Last Saturday morning, before anyone else in the house was up, I made a quick run out to the garden to pick some sorrel and lemon verbena. (Sorrel for sorrel soup — a total summer favorite around here — and lemon verbena for iced tea.) “The garden” is Corinthian Gardens, a community garden 3 blocks from my house that I’ve been helping start with a bunch of other neighbors over the past several years. We’ve designed it as a public, “edible forest garden” — with permaculture beds full of edibles and native perennial and woody plants that are publicly accessible, as well as private, individual plots for 70 households to tend in exchange for maintaining the entire space. We’ve included a giant sandbox and nature play area, seating, and nice patches of lawn. The process of getting Corinthian Gardens up and running (this spring was our first official season) has been amazing.

Corinthian Gardens, 4/22/2014 (photo by Rosemarie diAlba)

Corinthian Gardens, 4/22/2014 (photo: Rosemarie d’Alba)


Corinthian Gardens 9/7/2014 (photo: Paul Nestor)

The garden’s .66 acre is a long wedge; it sits on a plinth about 4 feet above the adjacent sidewalk and runs alongside the massive stone wall of the amazing and historic Eastern State Penitentiary. Two times a year the sidewalks around Eastern State and the garden become a flea market, and Saturday was once of those times. After I collected my bounty I had no choice but to troll a few blocks of wares.

It was early, and many vendors were still unloading their trucks, so the press of goods and people was not too overwhelming. At one relatively empty table along the way a guy was laying out three shallow baskets filled with paper ephemera — items that looked as if they’d been harvested from photo albums and scrapbooks. I paused, thinking I might poke around for some tall tale postcards, but quickly saw that his collection was more photo-heavy. Then this photo caught my eye.


I’m not sure what it was about this trio that grabbed me. It may have been the way that all three are responding — in their body language — so differently to one another and/or the camera: the man, almost puppydog-ish in attention, mouth open and hands pressed between gangly knees, his body facing front but his head turned ninety degrees; the middle woman sitting up straight, arms stiff and supporting, legs stuck straight out in front, looking directly across the pool — maybe at the camera — her ankles rolled out in a gesture that I always associate with nervousness; and the other woman, Gatsby-esque and so full of ease with legs crossed and dress draped, facing the first too with full body and gesticulating as she speaks. Clearly she is the one — at this moment — who is in control, is the center of attention.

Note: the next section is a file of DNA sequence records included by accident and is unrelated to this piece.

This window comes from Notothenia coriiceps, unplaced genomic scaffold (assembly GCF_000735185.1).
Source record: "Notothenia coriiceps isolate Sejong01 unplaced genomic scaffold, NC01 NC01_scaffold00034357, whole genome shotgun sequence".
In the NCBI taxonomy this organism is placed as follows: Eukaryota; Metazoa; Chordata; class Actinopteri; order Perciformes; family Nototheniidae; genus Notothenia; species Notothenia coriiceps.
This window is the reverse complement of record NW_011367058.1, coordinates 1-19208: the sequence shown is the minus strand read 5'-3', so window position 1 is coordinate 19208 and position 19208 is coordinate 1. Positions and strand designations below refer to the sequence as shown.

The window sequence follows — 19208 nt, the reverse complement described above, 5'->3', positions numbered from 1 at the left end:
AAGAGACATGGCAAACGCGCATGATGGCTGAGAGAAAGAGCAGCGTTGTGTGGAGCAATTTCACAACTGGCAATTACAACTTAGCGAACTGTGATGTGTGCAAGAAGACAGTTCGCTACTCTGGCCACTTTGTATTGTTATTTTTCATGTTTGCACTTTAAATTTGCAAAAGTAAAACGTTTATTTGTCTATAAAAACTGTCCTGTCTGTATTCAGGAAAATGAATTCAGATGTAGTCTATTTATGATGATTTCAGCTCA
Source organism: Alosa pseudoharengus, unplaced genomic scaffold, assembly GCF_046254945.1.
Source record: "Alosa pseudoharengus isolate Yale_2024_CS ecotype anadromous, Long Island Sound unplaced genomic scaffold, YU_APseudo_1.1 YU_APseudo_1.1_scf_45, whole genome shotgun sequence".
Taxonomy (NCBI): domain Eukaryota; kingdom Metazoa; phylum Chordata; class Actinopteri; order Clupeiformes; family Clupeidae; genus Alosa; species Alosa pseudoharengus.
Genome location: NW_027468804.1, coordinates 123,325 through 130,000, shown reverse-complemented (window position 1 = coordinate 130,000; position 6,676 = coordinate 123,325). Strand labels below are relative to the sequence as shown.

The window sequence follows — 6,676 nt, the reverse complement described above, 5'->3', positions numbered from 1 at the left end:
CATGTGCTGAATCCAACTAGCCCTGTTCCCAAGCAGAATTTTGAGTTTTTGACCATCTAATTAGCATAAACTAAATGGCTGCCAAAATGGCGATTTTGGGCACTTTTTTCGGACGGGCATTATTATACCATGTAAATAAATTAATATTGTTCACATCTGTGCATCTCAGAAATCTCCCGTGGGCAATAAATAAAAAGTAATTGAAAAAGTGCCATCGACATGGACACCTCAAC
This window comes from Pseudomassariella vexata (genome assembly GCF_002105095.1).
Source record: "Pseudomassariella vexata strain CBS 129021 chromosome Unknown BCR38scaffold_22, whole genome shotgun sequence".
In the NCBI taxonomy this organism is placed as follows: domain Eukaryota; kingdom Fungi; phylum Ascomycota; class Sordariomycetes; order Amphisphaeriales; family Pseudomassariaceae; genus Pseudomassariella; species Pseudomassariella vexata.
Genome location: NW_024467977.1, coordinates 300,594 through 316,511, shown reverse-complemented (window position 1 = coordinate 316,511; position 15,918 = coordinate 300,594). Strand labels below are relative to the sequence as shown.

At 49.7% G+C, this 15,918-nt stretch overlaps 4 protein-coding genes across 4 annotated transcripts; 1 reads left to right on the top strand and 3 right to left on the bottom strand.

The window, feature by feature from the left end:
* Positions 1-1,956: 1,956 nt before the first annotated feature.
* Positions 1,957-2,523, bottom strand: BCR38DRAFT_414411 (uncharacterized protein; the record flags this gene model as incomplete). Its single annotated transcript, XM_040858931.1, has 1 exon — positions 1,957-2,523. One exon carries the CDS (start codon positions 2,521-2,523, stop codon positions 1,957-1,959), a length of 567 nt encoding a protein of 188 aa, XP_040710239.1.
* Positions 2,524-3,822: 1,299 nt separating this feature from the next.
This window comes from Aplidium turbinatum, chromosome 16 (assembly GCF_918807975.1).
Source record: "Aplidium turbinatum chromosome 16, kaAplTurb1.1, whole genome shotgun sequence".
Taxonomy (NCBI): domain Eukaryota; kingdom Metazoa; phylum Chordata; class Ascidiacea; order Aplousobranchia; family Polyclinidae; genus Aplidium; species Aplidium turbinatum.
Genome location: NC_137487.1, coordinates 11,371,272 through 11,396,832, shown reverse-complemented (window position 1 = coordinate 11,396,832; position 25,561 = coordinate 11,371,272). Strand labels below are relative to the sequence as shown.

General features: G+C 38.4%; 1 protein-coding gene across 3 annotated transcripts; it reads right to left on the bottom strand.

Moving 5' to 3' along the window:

At first I took the water they were sitting by to be a pool, but the coping is so substantial — maybe it is a public fountain. No matter though: as I studied the image, questions about relationships and ideas about details started bubbling up in my mind. And I was reminded of an exercise that a writing friend, Christine, once told me she had done at a workshop.

In the exercise, Christine and the other workshop participants were each handed a photo and simply told to write, based on the photo. There may have been more direction than that — I’m not sure. But her photo was of a young boy and, as she tells it, the child who emerged on her paper that day has stayed with her in her work to this day.

With my summer’s focus on character development, and Christine’s story in mind, I began to troll through the trays with more purpose, looking especially for potential characters. The photos seemed like great things to have around when at a loss during daily free writing.

I went through the baskets on gut — not forcing myself to know outright why I liked any particular image, but just setting aside the ones that grabbed me. When I finished sorting I had a pile of 26 photos: most of them of people, usually (but not always) posed, all of them black and white, and most from the 1940’s and 50’s. All for just $2 — a bargain.

Yesterday I spent a half an hour with these two: one, of a lilac tree and a falling down shed, the other of two young women — sisters maybe — posing and laughing in a landscape that is cleared and tiered — with a built-but-unlit campfire set up behind them. From these two photos came a sketch about a pair of sisters sent to live, for the summer, on a family farm in a house now full of quirky-personalitied great-aunts and uncles… We’ll see if it goes anywhere. But in any case, it was fun.

 SCN_0007 SCN_0005

My kids have taken to the photo pile too. Their favorite so far is this girl, who they have dubbed — no wonder — “Harry Potter’s sister.”


  1. Really enjoyed this post…maybe because I can picture so much of it. Nice way to begin my day on the computer…

      1. Beautifully written, Anna. You harvested from many gardens – greens, photos, imagination.
        I knew you’d have gardeners hands as you so curious about my mom’s garden when we were little.

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